“He just tells a story via song, and he really paints a great picture, and that’s why I love those songs,” he said.
Castronovo admitted to being “misty eyed” when he got the news on Saturday. He plans to dedicate the Tuesday morning edition of “The Paul Castronovo Show” to Buffett.
“I could be sitting at the Charthouse in Key West with a rum and coke, I could be crossing the Gulfstream in my boat waiting to see the first palm tree on the other side, I could be anchored up on a reef somewhere pulling a yellowtail snapper, and Jimmy Buffett is the soundtrack to that moment,” said Castronovo, a fan since seeing Buffett open for the Eagles in Gainesville in the early 1970s.
Fort Lauderdale-based writer-director Wil Shriner said that while his longtime friend was an entertainment star and a titan of the hospitality industry, he remained very down-to-earth.
Shriner got to know Buffett nearly 20 years ago at a retreat in the California Redwoods while talking about watches and seaplanes. They consummated a deal for Shriner to direct the 2006 movie “Hoot” — Buffett had optioned film rights on friend Carl Hiaasen’s novel — with a handshake over fish sandwiches in the Keys.
“Great guy, great sense of humor, loved to laugh. He was gracious to his fans. He tried everything,” Shriner said. “He never stopped. Every year he did something to grow as an individual. Whether it was snowboarding or immersive French — he went to Montreal for a month to learn French. He was a guy who was always motivated to do something.”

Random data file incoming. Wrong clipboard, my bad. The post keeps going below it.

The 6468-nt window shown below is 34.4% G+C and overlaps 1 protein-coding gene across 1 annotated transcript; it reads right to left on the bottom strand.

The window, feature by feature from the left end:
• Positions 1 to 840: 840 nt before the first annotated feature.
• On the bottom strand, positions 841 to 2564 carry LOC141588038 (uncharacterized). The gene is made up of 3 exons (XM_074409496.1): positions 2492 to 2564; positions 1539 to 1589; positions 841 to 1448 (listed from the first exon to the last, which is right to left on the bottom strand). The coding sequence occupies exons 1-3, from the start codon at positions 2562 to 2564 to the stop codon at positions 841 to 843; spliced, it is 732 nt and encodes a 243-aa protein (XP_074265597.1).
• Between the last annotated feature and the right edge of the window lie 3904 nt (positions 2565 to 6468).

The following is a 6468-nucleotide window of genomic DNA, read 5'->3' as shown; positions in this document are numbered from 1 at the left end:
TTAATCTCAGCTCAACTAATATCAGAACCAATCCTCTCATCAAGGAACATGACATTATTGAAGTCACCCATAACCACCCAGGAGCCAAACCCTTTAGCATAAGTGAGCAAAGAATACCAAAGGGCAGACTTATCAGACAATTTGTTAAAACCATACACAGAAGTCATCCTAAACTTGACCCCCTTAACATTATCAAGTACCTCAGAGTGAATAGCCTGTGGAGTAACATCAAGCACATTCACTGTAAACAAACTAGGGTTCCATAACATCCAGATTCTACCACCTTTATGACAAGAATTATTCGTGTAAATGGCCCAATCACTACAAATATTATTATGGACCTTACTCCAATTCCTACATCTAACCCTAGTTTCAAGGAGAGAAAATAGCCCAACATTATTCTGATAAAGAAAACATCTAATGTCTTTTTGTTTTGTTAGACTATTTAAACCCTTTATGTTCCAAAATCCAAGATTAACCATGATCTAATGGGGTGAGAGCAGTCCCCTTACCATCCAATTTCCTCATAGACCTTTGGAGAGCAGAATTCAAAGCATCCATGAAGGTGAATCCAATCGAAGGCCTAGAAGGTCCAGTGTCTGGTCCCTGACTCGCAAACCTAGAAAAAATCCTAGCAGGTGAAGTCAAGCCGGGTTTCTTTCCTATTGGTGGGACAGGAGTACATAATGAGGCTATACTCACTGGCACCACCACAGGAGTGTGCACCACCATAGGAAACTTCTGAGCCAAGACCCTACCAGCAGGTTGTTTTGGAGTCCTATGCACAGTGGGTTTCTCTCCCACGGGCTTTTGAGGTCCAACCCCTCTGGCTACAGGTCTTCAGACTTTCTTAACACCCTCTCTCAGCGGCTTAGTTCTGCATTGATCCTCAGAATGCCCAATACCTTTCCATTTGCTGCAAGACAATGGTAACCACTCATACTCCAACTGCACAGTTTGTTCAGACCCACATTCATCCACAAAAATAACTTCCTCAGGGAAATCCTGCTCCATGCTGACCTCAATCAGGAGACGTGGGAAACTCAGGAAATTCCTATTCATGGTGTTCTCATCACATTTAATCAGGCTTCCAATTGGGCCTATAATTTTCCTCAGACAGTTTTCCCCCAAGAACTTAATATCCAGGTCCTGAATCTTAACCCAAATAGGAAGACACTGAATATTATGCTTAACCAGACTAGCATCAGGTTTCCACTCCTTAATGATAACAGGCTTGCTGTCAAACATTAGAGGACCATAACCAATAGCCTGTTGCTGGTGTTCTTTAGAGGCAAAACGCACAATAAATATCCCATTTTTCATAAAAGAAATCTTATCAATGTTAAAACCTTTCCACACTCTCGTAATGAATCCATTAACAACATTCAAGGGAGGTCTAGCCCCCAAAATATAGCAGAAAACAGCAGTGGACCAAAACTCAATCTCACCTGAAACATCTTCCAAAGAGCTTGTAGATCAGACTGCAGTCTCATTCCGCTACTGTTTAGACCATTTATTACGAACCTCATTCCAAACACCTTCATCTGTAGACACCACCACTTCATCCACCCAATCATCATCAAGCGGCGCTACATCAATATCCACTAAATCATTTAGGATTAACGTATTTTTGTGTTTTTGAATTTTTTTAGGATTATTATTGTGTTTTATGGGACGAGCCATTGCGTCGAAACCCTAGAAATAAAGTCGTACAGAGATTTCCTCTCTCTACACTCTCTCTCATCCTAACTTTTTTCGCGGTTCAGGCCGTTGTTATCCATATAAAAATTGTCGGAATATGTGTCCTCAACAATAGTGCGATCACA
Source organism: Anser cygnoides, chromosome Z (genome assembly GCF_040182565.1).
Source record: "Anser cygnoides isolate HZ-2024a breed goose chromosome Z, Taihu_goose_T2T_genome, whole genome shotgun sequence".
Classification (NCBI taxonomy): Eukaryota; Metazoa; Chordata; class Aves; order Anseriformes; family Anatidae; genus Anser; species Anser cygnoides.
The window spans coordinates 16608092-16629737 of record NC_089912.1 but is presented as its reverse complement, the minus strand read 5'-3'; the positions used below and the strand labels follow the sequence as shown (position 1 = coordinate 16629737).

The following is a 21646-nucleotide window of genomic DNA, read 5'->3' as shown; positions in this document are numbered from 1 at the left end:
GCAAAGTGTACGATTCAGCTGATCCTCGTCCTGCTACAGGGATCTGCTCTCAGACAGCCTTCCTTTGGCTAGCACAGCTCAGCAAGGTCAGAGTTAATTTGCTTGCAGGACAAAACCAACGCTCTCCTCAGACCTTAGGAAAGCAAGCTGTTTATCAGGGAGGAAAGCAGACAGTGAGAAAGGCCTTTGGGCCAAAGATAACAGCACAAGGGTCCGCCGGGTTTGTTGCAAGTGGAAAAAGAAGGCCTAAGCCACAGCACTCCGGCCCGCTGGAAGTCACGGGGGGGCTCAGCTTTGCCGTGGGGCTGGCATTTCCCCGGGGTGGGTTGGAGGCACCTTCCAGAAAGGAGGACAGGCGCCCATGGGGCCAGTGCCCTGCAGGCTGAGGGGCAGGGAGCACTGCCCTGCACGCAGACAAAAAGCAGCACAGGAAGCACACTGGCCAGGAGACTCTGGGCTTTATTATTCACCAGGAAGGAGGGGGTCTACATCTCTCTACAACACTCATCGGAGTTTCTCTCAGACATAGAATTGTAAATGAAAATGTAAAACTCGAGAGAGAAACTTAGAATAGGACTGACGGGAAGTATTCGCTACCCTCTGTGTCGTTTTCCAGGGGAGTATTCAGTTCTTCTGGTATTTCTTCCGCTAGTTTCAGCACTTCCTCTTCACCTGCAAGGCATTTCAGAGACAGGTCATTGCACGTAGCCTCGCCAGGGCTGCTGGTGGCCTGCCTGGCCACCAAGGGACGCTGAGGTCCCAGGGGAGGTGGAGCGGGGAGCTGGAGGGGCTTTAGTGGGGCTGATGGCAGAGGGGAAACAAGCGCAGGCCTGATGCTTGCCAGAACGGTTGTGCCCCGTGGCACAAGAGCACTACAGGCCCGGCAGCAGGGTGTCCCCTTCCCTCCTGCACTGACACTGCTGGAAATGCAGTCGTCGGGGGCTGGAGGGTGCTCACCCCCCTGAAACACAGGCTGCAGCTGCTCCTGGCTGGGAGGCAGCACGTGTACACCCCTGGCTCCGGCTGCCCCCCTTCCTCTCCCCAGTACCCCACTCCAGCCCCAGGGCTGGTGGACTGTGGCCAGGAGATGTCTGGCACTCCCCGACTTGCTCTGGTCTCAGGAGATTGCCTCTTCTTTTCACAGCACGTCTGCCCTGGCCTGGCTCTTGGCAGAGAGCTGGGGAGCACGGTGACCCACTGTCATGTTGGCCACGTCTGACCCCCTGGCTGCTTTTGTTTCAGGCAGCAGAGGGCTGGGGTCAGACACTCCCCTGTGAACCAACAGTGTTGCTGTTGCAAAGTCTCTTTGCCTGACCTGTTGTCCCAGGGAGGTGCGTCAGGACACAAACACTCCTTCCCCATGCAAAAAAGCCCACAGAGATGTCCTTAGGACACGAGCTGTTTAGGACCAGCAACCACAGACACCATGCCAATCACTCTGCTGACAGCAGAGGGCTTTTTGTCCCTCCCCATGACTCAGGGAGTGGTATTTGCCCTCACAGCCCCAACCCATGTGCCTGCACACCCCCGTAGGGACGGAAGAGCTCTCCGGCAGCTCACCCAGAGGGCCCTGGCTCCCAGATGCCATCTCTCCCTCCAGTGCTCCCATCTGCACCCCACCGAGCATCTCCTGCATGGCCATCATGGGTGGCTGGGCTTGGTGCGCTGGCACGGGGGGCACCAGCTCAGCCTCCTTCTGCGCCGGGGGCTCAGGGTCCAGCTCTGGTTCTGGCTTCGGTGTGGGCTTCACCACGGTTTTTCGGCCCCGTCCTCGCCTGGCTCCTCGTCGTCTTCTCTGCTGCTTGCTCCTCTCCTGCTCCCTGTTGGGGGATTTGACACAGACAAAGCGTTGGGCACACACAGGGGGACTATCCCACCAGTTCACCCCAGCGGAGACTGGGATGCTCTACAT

Sometimes, even Buffett’s Midas touch didn’t work. His Broadway show “Escape to Margaritaville” opened and closed after about six weeks in 2018.
“It was based on his life, and it didn’t last long. But his motto was, ‘We’re like circus people. We put up a tent, and if nobody comes, we take down the tent and we go to the next town,’ ” Shriner said. “That was one of the fun things about being around him. He had tremendous optimism.”
Margate musician Jimmy Stowe has been playing Jimmy Buffett covers with his band, the Stowaways, at clubs and private parties across South Florida for more than 30 years, Stowe and band also have opened for Buffett at least 10 times.
Several times Buffett would make an impromptu appearance onstage with the Stowaways, an illustration of the superstar’s generous spirit, said Stowe, calling news of Buffett’s passing “overwhelmingly sad.”
“His music and philosophy of living has been a big part of my consciousness for so long, as it has been for millions of fun-loving people all over the world,” Stowe said. “It is a sad day, but is not ‘the day the music died.’ On the contrary, it is the next phase of a life of a legend that will live on in our bars, on boats, beaches and, most importantly, in our hearts.”
Stowe and bandmate Larry Agovino plan to play their regular set in the lobby at Margaritaville Hollywood Beach Resort on Sunday from 11 a.m. to 2 p.m. Stowe said he was still considering how to best remember Buffett with the performance.